Is Your Pastel Studio Safe?

Q. I’m concerned about the safety of using pastels in my home studio, but I haven’t been able to find much information specifically on this medium. What are the best ways to keep an indoor pastel studio safe?
Sara Loughridge
South Bristol, ME

A. Pastel safety is a complicated issue, partly because it’s a continually evolving one. Artists have been using pastels—generally without much concern—for about 250 years now, but recently we’ve begun to learn about the effects of breathing the dust created by pastel sticks, and it turns out there’s good reason for concern. In fact, the health risks are strong enough that every pastel artist should be made aware of them, and I’d advise that regularly working in a pastel studio without some level of safety precaution is simply too big a risk for you to take. I’ll discuss the precautions shortly, but first I’ll explain some of the dangers.

Essentially, there are two fundamental characteristics of the pastel medium that make it dangerous to inhale: the small particle size of the dust and the toxicity of the pigments. Pastel dust consists of extremely fine particles of both pigments and binders. When the dust is inhaled, some particles will deposit in the upper respiratory system, where they’re raised on the lungs’ mucous and swallowed along with other dust. But more harmfully, a significant portion of the pastel dust particles, especially those from pigments, are small enough to get deep into the lungs’ air sacs (alveoli), where they may remain indefinitely.

The pigments used in art materials fall into two groups: inorganic and organic. Inorganic pigments contain metals that are often toxic, such as chrome, cobalt, manganese, nickel and cadmium. Most organic pigments, which are complex hydrocarbons, haven’t been studied for their long-term hazards, but many of them—such as the anthra-quinones (alizarin crimson, for example) or benzidines (diarylide yellow, for example)—are members of chemical classes suspected to cause cancer. Unfortunately, finding out whether the pigments you’re using are toxic is difficult because many manufacturers don’t identify them precisely, and current labeling laws allow untested chemicals in art materials to be labeled “nontoxic.”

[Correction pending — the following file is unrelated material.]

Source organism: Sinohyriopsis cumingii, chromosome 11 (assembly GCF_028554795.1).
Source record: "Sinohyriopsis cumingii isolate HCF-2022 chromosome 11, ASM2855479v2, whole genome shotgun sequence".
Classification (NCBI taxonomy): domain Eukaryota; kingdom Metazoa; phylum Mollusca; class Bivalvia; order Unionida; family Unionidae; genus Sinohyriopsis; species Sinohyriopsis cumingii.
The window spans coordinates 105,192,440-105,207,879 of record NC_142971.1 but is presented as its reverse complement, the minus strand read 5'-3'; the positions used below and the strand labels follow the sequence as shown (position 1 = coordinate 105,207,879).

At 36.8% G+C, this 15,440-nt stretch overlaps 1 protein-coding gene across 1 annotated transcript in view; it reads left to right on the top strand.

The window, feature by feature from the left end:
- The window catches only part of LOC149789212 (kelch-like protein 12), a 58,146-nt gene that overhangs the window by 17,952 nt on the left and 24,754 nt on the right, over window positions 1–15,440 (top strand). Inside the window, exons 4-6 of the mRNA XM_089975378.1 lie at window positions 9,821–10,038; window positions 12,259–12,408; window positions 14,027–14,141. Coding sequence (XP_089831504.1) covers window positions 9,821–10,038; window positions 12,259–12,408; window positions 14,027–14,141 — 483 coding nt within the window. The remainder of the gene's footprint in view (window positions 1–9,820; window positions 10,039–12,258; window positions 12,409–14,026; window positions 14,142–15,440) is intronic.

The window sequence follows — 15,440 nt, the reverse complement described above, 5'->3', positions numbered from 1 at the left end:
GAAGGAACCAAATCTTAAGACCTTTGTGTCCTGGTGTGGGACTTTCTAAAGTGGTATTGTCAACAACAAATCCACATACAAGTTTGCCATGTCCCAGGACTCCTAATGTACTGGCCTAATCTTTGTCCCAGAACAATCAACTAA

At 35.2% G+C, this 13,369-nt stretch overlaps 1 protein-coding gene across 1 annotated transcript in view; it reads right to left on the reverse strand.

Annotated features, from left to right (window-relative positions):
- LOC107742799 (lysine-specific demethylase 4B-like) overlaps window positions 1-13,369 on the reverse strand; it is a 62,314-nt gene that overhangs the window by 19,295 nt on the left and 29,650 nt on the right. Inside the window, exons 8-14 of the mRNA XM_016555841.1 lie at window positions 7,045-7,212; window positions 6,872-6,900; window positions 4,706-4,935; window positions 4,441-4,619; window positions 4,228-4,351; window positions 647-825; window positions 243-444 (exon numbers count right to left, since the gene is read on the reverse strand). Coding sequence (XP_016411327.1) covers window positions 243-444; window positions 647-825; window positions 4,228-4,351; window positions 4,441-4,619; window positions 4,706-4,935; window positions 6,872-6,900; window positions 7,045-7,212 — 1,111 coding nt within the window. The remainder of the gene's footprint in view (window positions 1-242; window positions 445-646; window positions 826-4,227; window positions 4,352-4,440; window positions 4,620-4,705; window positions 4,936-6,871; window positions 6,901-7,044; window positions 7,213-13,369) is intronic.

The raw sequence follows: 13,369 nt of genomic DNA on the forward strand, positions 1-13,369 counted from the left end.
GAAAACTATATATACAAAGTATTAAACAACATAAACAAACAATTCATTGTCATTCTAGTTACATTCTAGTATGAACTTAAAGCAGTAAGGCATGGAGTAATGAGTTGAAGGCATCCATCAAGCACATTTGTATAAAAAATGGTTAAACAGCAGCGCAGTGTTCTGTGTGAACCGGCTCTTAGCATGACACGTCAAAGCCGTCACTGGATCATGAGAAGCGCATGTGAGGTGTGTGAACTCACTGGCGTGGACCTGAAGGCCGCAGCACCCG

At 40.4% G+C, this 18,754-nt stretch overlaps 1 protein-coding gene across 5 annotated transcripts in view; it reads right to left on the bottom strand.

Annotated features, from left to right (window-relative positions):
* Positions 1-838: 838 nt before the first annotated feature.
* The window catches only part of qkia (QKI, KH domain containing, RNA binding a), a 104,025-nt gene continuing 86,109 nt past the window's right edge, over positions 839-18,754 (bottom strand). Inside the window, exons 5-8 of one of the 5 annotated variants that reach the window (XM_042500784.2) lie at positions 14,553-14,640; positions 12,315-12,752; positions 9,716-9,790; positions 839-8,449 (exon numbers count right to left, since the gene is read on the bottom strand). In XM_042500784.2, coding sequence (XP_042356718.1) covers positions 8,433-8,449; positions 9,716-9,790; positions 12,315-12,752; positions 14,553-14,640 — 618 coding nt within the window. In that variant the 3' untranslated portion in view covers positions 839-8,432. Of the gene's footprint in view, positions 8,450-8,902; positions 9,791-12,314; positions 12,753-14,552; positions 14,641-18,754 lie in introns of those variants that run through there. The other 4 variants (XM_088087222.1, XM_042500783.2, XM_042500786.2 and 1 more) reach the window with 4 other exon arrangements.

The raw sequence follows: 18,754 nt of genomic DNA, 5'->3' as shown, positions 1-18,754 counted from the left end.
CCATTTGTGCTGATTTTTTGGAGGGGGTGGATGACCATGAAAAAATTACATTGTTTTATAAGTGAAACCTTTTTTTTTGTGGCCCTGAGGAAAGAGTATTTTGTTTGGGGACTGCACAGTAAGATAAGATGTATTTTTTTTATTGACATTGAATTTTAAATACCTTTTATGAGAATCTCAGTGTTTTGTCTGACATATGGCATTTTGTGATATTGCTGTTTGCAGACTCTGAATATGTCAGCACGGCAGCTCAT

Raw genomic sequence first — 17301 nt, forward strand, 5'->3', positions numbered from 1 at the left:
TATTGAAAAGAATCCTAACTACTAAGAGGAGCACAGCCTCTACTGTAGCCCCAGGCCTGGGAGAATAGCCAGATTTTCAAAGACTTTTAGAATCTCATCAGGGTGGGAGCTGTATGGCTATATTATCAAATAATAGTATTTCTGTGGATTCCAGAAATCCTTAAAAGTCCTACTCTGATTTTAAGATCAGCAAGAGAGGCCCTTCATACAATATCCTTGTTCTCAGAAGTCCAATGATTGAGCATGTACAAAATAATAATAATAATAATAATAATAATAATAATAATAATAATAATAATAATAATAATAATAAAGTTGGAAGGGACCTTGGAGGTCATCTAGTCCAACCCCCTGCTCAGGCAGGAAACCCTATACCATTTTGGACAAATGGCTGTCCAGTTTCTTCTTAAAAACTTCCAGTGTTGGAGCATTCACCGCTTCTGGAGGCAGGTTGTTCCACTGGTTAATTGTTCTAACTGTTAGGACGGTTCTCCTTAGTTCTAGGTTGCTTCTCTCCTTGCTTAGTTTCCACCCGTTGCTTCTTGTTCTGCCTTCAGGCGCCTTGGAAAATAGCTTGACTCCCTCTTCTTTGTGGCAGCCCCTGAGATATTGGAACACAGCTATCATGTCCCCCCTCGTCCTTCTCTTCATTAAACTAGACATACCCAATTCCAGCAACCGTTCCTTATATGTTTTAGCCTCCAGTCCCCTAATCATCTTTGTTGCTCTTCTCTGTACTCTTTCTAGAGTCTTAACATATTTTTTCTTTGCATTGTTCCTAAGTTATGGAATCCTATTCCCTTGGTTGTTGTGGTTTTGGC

Practically speaking, you can reduce your exposure to the pastel dust in your studio, but you can’t adequately control it in the home setting. The particles are essentially invisible, they’re carried throughout the house on clothing and shoes, they go right through common vacuum cleaner filters, and they become airborne on even the smallest air current. If, as your questions implies, the studio is indoors, then you and your family will inevitably be exposed to some level of potentially toxic pastel dust. The only exception to this condition would be if you work with only black, white and a few other low-toxicity colors such as those with iron-based pigments or ultramarine pigments.

Reducing the health risk in your studio basically consists of minimizing the amount of pastel dust floating in the air and clinging to the objects and surfaces in the room. To do this, keep your studio clean and well-ventilated. Make sure it has floors and surfaces that are sealed and easily wet-cleaned, and if you prefer vacuuming, you should get a high-efficiency, particulate air (HEPA) vacuum to capture fine pastel dust. While you’re working, wear gloves, a smock, hair covering and work shoes, and don’t wear them outside your studio. In addition, launder the clothing separately from your family’s other clothes. Wash up thoroughly after your work sessions, and don’t eat, drink, apply cosmetics or do other tasks of hygiene in the studio. Also, small children should be kept out of a studio in which professional art materials are used.

Respirators and breathing masks are often recommended for pastelists, but they can provide a false sense of security and even be harmful in some cases. The physical stress caused by breathing through a respirator may be dangerous for people with certain heart and lung diseases, or for women who are pregnant. Plus, respirators are made to fit the average face, and many people can’t find one that sufficiently conforms to their own face. If the device doesn’t fit, it doesn’t work. To wear a mask or respirator, consult your doctor about the breathing stress, then get yourself professionally fit, tested and trained in the use and limitations of the gear.

If you really want to make your studio as safe as possible, the first thing I’d recommend is to move your studio outside the home. Second, your studio would be safest with a specially made ventilation system that captures dust right at the easel. This can be expensive, though, and it requires an engineer to configure a system for your studio and the way you work. (I can be contacted at 212/777-0062 for a referral, from which I don’t benefit financially.)

Finally, pastelists working at home might consider using oil pastels. The look and feel of this medium is somewhat different from dry pastels, but oil pastels don’t create dust. They may be the biggest improvement in safety you can make with the smallest sacrifice.

While these measures may sound a bit excessive, any steps you take to reduce your exposure to toxic particles will be worth the effort. You may not notice the benefits right away, but it’s the long run that counts.

Sheri Ramsey, a native of Omaha, Nebraska, studied art at Indiana University and has operated the Ramsey Art Studio in Springfield, Illinois, since 1974. She’s also taught high school art, as well as oil and pastel painting at the Springfield Art Association since 1975. Her art hangs in public collections throughout the United States and in private collections all over the world. She’s also had several solo and group exhibitions, and is a member of the Pastel Society of America.

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